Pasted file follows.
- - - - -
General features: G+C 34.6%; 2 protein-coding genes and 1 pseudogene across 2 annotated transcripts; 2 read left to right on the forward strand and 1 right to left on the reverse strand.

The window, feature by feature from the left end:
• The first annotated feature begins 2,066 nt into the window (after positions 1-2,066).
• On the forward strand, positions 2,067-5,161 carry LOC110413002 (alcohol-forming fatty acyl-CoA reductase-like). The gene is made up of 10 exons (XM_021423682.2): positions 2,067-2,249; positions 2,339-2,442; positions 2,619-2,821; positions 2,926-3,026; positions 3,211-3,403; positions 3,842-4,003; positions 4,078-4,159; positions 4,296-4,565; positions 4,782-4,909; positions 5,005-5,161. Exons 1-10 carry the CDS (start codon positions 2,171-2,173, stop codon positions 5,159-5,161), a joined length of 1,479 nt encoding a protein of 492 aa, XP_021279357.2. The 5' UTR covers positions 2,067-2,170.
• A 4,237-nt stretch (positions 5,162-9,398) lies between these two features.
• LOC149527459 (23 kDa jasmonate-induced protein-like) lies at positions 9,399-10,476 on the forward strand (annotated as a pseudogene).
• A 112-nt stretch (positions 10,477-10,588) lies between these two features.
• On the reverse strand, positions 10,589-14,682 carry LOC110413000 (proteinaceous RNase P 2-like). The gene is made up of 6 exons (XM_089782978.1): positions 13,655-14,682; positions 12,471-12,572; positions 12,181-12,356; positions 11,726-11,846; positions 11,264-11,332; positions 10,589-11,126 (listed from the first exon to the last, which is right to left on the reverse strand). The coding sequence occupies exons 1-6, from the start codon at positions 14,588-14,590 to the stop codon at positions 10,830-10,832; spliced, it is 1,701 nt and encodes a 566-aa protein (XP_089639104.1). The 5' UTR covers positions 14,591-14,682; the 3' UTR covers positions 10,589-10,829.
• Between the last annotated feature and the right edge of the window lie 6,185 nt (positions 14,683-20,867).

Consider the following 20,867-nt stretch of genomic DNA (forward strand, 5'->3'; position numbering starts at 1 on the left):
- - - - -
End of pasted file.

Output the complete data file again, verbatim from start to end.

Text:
General features: G+C 34.6%; 2 protein-coding genes and 1 pseudogene across 2 annotated transcripts; 2 read left to right on the forward strand and 1 right to left on the reverse strand.

The window, feature by feature from the left end:
• The first annotated feature begins 2,066 nt into the window (after positions 1-2,066).
• On the forward strand, positions 2,067-5,161 carry LOC110413002 (alcohol-forming fatty acyl-CoA reductase-like). The gene is made up of 10 exons (XM_021423682.2): positions 2,067-2,249; positions 2,339-2,442; positions 2,619-2,821; positions 2,926-3,026; positions 3,211-3,403; positions 3,842-4,003; positions 4,078-4,159; positions 4,296-4,565; positions 4,782-4,909; positions 5,005-5,161. Exons 1-10 carry the CDS (start codon positions 2,171-2,173, stop codon positions 5,159-5,161), a joined length of 1,479 nt encoding a protein of 492 aa, XP_021279357.2. The 5' UTR covers positions 2,067-2,170.
• A 4,237-nt stretch (positions 5,162-9,398) lies between these two features.
• LOC149527459 (23 kDa jasmonate-induced protein-like) lies at positions 9,399-10,476 on the forward strand (annotated as a pseudogene).
• A 112-nt stretch (positions 10,477-10,588) lies between these two features.
• On the reverse strand, positions 10,589-14,682 carry LOC110413000 (proteinaceous RNase P 2-like). The gene is made up of 6 exons (XM_089782978.1): positions 13,655-14,682; positions 12,471-12,572; positions 12,181-12,356; positions 11,726-11,846; positions 11,264-11,332; positions 10,589-11,126 (listed from the first exon to the last, which is right to left on the reverse strand). The coding sequence occupies exons 1-6, from the start codon at positions 14,588-14,590 to the stop codon at positions 10,830-10,832; spliced, it is 1,701 nt and encodes a 566-aa protein (XP_089639104.1). The 5' UTR covers positions 14,591-14,682; the 3' UTR covers positions 10,589-10,829.
• Between the last annotated feature and the right edge of the window lie 6,185 nt (positions 14,683-20,867).

Consider the following 20,867-nt stretch of genomic DNA (forward strand, 5'->3'; position numbering starts at 1 on the left):